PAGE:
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The Most Kid-Friendly Thanksgiving Recipe Ever: Pumpkin-Shaped Pumpkin Rolls

141122 thanksgiving pumpkin rolls
They really are ridiculously cute.

Do you know what you’re looking at? Only the cutest thing you’ll see on a Thanksgiving table this year. They’re pumpkin rolls that look like pumpkins, and are actually made with pumpkin. For stems I used broken pretzel pieces, to keep them nut-free.

Yes. That’s right.

I can take no credit for these, not the recipe nor the shape. All I can do is pat myself on the back for baking them three years in a row, and tell you that since I pulled this year’s double-batch out of the oven, Harry’s eaten two and begged to eat at least three more. Something about the adorable shape, the orange-yellow color, and the lightly sweet, super-tender dough makes them irresistible, even to picky eaters. It I don’t throw them into the freezer pretty soon, there may not be any left for the actual holiday.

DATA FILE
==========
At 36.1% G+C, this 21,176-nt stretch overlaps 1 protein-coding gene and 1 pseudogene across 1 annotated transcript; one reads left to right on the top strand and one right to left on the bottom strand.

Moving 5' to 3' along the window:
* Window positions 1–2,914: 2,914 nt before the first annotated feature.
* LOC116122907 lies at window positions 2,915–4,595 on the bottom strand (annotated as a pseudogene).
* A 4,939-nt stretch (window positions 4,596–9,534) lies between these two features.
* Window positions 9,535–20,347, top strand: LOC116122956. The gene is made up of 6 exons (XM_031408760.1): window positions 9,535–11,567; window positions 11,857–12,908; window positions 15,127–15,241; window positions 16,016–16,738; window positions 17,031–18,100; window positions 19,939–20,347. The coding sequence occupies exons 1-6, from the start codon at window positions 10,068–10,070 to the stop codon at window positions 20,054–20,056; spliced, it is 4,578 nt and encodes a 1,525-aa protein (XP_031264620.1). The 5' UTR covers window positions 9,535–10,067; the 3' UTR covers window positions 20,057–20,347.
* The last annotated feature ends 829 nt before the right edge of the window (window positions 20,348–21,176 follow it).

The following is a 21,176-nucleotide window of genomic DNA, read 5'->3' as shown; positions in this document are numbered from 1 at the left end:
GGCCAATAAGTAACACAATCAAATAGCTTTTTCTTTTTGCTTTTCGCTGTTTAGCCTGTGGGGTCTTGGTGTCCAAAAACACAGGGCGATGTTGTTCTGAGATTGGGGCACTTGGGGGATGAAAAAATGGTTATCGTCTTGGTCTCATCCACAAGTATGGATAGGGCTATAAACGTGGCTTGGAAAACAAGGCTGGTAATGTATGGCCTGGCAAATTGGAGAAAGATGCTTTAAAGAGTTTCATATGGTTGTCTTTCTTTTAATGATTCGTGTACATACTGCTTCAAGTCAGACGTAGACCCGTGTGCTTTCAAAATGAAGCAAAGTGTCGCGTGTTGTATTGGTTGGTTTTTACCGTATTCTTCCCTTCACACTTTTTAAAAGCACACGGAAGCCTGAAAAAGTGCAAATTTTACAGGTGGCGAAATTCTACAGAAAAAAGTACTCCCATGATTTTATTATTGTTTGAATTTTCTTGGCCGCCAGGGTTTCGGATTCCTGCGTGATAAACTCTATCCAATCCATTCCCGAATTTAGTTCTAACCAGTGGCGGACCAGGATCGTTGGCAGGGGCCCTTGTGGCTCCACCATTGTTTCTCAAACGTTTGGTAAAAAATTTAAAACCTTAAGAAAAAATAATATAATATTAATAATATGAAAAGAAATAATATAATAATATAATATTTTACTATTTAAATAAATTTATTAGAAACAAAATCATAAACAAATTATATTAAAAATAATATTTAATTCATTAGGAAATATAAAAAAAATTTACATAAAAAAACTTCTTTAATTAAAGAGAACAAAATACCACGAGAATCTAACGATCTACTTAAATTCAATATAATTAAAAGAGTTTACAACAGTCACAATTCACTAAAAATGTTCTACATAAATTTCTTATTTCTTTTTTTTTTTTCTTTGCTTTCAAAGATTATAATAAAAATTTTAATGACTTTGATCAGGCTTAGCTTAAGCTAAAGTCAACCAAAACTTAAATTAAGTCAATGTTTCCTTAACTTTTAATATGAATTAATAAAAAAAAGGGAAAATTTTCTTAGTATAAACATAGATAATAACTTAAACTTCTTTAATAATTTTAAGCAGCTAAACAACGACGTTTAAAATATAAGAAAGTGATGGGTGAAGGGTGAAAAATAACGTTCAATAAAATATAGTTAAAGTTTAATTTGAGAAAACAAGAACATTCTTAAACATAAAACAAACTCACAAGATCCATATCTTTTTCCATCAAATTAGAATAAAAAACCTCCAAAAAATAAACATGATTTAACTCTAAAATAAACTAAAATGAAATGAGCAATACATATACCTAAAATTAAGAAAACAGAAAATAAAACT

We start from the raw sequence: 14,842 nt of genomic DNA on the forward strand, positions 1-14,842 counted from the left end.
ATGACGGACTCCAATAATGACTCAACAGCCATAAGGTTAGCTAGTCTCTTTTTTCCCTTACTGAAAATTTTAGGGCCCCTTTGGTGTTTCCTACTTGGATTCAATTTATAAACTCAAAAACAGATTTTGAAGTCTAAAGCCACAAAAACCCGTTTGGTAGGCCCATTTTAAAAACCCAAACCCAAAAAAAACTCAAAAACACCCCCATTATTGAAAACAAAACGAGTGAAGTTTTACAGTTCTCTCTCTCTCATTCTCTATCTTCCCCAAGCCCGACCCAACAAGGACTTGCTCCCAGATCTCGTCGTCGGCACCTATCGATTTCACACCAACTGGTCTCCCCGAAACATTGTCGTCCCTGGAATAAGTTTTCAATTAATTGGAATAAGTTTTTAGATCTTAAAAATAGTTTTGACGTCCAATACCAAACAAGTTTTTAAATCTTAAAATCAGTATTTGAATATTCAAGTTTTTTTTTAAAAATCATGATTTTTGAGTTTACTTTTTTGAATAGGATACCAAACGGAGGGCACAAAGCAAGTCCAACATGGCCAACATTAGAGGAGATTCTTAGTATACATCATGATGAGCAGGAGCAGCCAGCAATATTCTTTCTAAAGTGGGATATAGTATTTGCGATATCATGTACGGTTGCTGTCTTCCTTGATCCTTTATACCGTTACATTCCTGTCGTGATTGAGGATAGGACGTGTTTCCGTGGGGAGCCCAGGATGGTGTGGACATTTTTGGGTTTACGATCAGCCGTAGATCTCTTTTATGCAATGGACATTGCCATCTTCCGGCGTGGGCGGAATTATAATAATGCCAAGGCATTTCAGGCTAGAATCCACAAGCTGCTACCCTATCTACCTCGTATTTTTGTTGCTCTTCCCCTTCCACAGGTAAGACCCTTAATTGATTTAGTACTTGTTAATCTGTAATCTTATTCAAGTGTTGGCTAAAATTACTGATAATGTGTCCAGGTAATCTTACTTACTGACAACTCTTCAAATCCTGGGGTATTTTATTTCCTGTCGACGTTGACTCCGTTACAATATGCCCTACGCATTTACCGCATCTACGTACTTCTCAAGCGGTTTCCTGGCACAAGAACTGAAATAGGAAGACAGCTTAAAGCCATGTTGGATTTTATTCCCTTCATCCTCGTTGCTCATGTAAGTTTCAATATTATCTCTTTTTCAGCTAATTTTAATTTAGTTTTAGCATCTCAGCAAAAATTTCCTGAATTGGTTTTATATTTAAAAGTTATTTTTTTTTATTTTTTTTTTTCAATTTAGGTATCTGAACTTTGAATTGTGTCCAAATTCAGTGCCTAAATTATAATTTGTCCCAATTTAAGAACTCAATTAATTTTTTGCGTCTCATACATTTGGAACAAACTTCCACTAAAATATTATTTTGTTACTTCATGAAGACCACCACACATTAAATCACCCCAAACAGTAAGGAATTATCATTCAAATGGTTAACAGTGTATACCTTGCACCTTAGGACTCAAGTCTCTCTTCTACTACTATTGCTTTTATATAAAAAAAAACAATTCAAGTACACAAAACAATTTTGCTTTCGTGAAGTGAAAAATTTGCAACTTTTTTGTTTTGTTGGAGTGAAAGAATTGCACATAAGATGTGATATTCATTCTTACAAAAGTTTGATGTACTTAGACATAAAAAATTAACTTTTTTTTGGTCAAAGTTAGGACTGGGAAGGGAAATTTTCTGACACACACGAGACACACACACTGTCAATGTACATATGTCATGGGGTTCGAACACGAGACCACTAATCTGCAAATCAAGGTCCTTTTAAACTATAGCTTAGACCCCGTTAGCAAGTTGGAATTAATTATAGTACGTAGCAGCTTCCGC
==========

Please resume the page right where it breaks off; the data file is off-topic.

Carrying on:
Bake a batch. You won’t be sorry.

This Post Has 2 Comments

  1. Theresa B

    I made a batch of these yesterday. They are SO good and the texture is perfect! I think I ate 4 of them (oops) and my picky eater ate 1/2 of one (calling that a win). It was rainy and chilly here. So I ended up adding about a cup more flour before it would come away from the edge of the bowl. And with the chill I didn’t get as high of rise as you did. Of course now, in retrospect, thinking I should have compensated the additional flour with more yeast somehow. Either way I’m not sure any will make it into the freezer for Thursday.

    1. Debbie Koenig

      I’m so glad you liked them, Theresa! I should’ve added a note or two about the recipe: When I made my double-batch, I also needed more flour than the recipe called for. That’s pretty normal with bread recipes though, since flour & water behave differently depending on weather, etc. I usually start with a cup *less* than the recipe calls for, and add until it feels right (not too sticky, not too dry). As for the rise, I try to go by the visual more than the clock–if it’s chilly, yeast will definitely act slower. If you really want to slow things down (like, if you want to make the dough but not actually bake until the next day) with most bread doughs you can refrigerate it after the first rise.

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